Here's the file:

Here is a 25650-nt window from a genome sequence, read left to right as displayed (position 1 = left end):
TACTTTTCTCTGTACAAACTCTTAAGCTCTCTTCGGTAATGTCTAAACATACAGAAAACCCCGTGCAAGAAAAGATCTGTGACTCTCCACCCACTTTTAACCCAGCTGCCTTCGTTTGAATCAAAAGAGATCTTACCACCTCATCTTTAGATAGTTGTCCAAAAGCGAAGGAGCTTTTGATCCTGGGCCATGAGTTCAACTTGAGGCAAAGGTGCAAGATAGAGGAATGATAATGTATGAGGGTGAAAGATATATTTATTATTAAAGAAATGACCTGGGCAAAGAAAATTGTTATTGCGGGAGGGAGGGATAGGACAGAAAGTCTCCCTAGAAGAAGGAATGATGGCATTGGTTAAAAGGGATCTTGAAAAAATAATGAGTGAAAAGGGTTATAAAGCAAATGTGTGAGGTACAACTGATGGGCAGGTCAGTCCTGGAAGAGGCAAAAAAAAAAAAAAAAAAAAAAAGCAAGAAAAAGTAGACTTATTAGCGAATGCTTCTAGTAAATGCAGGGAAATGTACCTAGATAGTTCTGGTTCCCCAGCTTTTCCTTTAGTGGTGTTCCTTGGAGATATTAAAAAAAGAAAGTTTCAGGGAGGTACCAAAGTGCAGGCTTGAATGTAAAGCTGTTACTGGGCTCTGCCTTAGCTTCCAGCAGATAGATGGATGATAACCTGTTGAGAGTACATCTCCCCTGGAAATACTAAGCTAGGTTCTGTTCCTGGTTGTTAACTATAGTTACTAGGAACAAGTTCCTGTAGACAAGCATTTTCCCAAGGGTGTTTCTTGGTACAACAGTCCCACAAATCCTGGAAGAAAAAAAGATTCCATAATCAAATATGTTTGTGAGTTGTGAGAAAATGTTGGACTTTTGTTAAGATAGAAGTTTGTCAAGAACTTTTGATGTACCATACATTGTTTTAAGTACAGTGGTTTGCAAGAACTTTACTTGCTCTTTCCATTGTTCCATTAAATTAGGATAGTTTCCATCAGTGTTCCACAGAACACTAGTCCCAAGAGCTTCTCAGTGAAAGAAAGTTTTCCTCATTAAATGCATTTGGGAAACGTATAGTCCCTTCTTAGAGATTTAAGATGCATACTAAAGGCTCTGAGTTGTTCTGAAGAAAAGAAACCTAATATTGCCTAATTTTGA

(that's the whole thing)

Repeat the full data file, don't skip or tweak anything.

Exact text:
Here is a 25650-nt window from a genome sequence, read left to right as displayed (position 1 = left end):
TACTTTTCTCTGTACAAACTCTTAAGCTCTCTTCGGTAATGTCTAAACATACAGAAAACCCCGTGCAAGAAAAGATCTGTGACTCTCCACCCACTTTTAACCCAGCTGCCTTCGTTTGAATCAAAAGAGATCTTACCACCTCATCTTTAGATAGTTGTCCAAAAGCGAAGGAGCTTTTGATCCTGGGCCATGAGTTCAACTTGAGGCAAAGGTGCAAGATAGAGGAATGATAATGTATGAGGGTGAAAGATATATTTATTATTAAAGAAATGACCTGGGCAAAGAAAATTGTTATTGCGGGAGGGAGGGATAGGACAGAAAGTCTCCCTAGAAGAAGGAATGATGGCATTGGTTAAAAGGGATCTTGAAAAAATAATGAGTGAAAAGGGTTATAAAGCAAATGTGTGAGGTACAACTGATGGGCAGGTCAGTCCTGGAAGAGGCAAAAAAAAAAAAAAAAAAAAAAAGCAAGAAAAAGTAGACTTATTAGCGAATGCTTCTAGTAAATGCAGGGAAATGTACCTAGATAGTTCTGGTTCCCCAGCTTTTCCTTTAGTGGTGTTCCTTGGAGATATTAAAAAAAGAAAGTTTCAGGGAGGTACCAAAGTGCAGGCTTGAATGTAAAGCTGTTACTGGGCTCTGCCTTAGCTTCCAGCAGATAGATGGATGATAACCTGTTGAGAGTACATCTCCCCTGGAAATACTAAGCTAGGTTCTGTTCCTGGTTGTTAACTATAGTTACTAGGAACAAGTTCCTGTAGACAAGCATTTTCCCAAGGGTGTTTCTTGGTACAACAGTCCCACAAATCCTGGAAGAAAAAAAGATTCCATAATCAAATATGTTTGTGAGTTGTGAGAAAATGTTGGACTTTTGTTAAGATAGAAGTTTGTCAAGAACTTTTGATGTACCATACATTGTTTTAAGTACAGTGGTTTGCAAGAACTTTACTTGCTCTTTCCATTGTTCCATTAAATTAGGATAGTTTCCATCAGTGTTCCACAGAACACTAGTCCCAAGAGCTTCTCAGTGAAAGAAAGTTTTCCTCATTAAATGCATTTGGGAAACGTATAGTCCCTTCTTAGAGATTTAAGATGCATACTAAAGGCTCTGAGTTGTTCTGAAGAAAAGAAACCTAATATTGCCTAATTTTGA